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How to Deal with Contact Lens Discomfort

Do your eyes itch or burn when wearing contact lenses? There are several reasons why you may be experiencing contact lens discomfort. Discover the possible causes behind the problem and see what you can do to relieve your discomfort.

What Causes Contact Lens Discomfort?

Some of the top causes of uncomfortable contacts are:

Dry eyes

Dry eye syndrome is a common condition that arises when your tears can’t keep your eyes sufficiently lubricated due to an imbalance in the tear film. Certain diseases, medications and environmental factors, like high levels of dryness and wind, can cause or contribute to red, itchy or irritated eyes, especially when wearing contacts.


Allergens are typically harmless substances that induce an allergic response in certain people. Pollen, mold, dust and pet dander are some of the most common airborne allergens that trigger eye allergies. Cosmetics and certain eye drops, such as artificial tears with preservatives, can also induce eye allergies, which can make contact lens wear uncomfortable.

Corneal irregularities

The cornea at the front of the eye may be irregularly shaped due to astigmatism, keratoconus, eye surgeries (i.e. LASIK or cataract surgery), eye injuries or burns, scarring, corneal ulcers and/or severe dry eye. Irregular corneas often prevent traditional contact lenses from fitting correctly and comfortably.

Symptoms of Contact Lens Discomfort

  • Burning, itchy, stinging eyes
  • Sensation of something being stuck is in the eye
  • Excessive watering or tearing of the eyes
  • Unusual eye secretions
  • Redness of the eyes
  • Reduced sharpness of vision
  • Blurred vision, rainbows, or halos around objects
  • Sensitivity to light

How to Relieve Contact Lens Discomfort

Try Different Contact Lenses

Nowadays, there are many types of contact lenses on the market, including specialty contacts for dry eyes and astigmatism. Meet with our optometrist for a personalized eye exam for contacts.

With the variety of contact lens brands available, switching to a different contact lens may be the simplest answer if you’re experiencing discomfort that isn’t connected to improper fitting or issues with tear production. If your existing lenses fit well but still irritate and dry out your eyes, speak to us about trying a different design or brand of contact lenses, or changing your lens-wearing schedule.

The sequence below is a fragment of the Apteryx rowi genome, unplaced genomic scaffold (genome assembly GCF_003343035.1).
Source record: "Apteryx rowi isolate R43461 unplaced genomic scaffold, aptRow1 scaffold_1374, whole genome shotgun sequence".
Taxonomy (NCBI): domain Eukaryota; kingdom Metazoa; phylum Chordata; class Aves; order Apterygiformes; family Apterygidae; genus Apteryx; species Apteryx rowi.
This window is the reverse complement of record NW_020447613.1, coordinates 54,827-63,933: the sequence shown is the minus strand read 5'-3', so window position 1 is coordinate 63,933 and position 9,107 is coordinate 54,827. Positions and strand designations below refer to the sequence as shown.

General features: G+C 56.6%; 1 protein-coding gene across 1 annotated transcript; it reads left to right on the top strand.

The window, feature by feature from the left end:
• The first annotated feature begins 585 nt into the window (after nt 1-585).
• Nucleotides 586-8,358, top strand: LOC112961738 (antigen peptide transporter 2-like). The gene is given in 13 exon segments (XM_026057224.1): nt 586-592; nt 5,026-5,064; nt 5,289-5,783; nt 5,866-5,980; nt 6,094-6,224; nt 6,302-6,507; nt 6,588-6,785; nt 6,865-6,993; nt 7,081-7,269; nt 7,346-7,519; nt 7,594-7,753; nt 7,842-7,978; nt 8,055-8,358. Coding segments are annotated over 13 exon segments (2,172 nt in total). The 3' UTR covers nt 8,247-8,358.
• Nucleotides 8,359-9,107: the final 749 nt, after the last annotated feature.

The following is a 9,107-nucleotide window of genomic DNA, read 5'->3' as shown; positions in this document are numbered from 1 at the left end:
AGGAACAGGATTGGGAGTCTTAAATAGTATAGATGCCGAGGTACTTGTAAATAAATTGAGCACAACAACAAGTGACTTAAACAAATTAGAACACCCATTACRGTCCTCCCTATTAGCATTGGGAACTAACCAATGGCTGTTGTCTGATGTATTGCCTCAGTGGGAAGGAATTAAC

Artificial Tears or Eye Drops

Over-the-counter artificial tears or eye drops are a common way to temporarily relieve contact lens discomfort. However, it’s important to keep in mind that unless prescribed by an eye doctor, they may not be treating the root of the problem.

Moreover, certain eye drops are incompatible with contact lenses, and may damage your contacts or harm your eyes. We also recommend staying away from products that claim to remove redness from your eyes, which temporarily reduce the size of blood vessels to lessen redness, but do not address the underlying cause of the condition, and can actually worsen it over time.

Take Good Care of Your Lenses

Inadequate contact lens care leaves residue on your lenses, which can discomfort, harmful eye infections and inflammation. Below are a few important contact lens hygiene guidelines to follow:

  • Before handling your contact lenses, thoroughly wash and dry your hands.
  • Remove your lenses before showering, bathing or swimming to prevent infection.
  • Do not sleep in your contact lenses (unless they are approved for sleeping).
  • Replace your contact lenses according to the manufacturer’s instructions (e.g., don’t reuse daily wear lenses).
  • Regularly clean your contact lens case and ask your eye doctor when to replace it.
  • Only use a contact lens solution that is appropriate for your lenses.
  • Never reuse or mix contact lens solutions.
  • Schedule regular appointments with your eye doctor.

If you are experiencing discomfort with your contact lenses, get in touch with The Contact Lens Institute of Nevada in Las Vegas today. We’ll get to the bottom of the problem and provide effective solutions for all-day comfort.

Schedule an contact lenses eye exam with The Contact Lens Institute of Nevada in Las Vegas, Nevada to check your eye health today!



What kinds of contacts are available?

Contact lenses are available in a wide range of materials and replacement schedules. Disposable contact lenses and extended wear contacts are the most convenient for many users.

I’ve already been fitted for contact lenses, so why did my optometrist ask me to come back?